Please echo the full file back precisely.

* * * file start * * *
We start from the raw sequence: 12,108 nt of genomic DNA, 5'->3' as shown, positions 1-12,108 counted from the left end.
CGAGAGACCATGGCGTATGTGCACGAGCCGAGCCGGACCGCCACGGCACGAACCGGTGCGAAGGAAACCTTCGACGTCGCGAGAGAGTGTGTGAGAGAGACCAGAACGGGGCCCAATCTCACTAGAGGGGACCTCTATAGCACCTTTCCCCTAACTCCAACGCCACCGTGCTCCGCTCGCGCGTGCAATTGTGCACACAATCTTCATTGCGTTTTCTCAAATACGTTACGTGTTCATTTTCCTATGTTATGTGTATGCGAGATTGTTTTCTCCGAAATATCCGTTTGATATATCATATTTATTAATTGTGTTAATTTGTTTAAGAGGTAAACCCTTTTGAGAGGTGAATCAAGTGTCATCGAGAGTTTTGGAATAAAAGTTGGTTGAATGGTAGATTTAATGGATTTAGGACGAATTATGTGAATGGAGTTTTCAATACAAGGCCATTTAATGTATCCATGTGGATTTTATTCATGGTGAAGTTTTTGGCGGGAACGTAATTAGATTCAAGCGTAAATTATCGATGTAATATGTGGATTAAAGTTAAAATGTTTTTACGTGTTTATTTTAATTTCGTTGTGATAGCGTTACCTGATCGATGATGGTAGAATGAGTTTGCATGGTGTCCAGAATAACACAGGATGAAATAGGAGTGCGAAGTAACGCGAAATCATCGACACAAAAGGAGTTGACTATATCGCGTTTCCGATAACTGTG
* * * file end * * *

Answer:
We start from the raw sequence: 12,108 nt of genomic DNA, 5'->3' as shown, positions 1-12,108 counted from the left end.
CGAGAGACCATGGCGTATGTGCACGAGCCGAGCCGGACCGCCACGGCACGAACCGGTGCGAAGGAAACCTTCGACGTCGCGAGAGAGTGTGTGAGAGAGACCAGAACGGGGCCCAATCTCACTAGAGGGGACCTCTATAGCACCTTTCCCCTAACTCCAACGCCACCGTGCTCCGCTCGCGCGTGCAATTGTGCACACAATCTTCATTGCGTTTTCTCAAATACGTTACGTGTTCATTTTCCTATGTTATGTGTATGCGAGATTGTTTTCTCCGAAATATCCGTTTGATATATCATATTTATTAATTGTGTTAATTTGTTTAAGAGGTAAACCCTTTTGAGAGGTGAATCAAGTGTCATCGAGAGTTTTGGAATAAAAGTTGGTTGAATGGTAGATTTAATGGATTTAGGACGAATTATGTGAATGGAGTTTTCAATACAAGGCCATTTAATGTATCCATGTGGATTTTATTCATGGTGAAGTTTTTGGCGGGAACGTAATTAGATTCAAGCGTAAATTATCGATGTAATATGTGGATTAAAGTTAAAATGTTTTTACGTGTTTATTTTAATTTCGTTGTGATAGCGTTACCTGATCGATGATGGTAGAATGAGTTTGCATGGTGTCCAGAATAACACAGGATGAAATAGGAGTGCGAAGTAACGCGAAATCATCGACACAAAAGGAGTTGACTATATCGCGTTTCCGATAACTGTG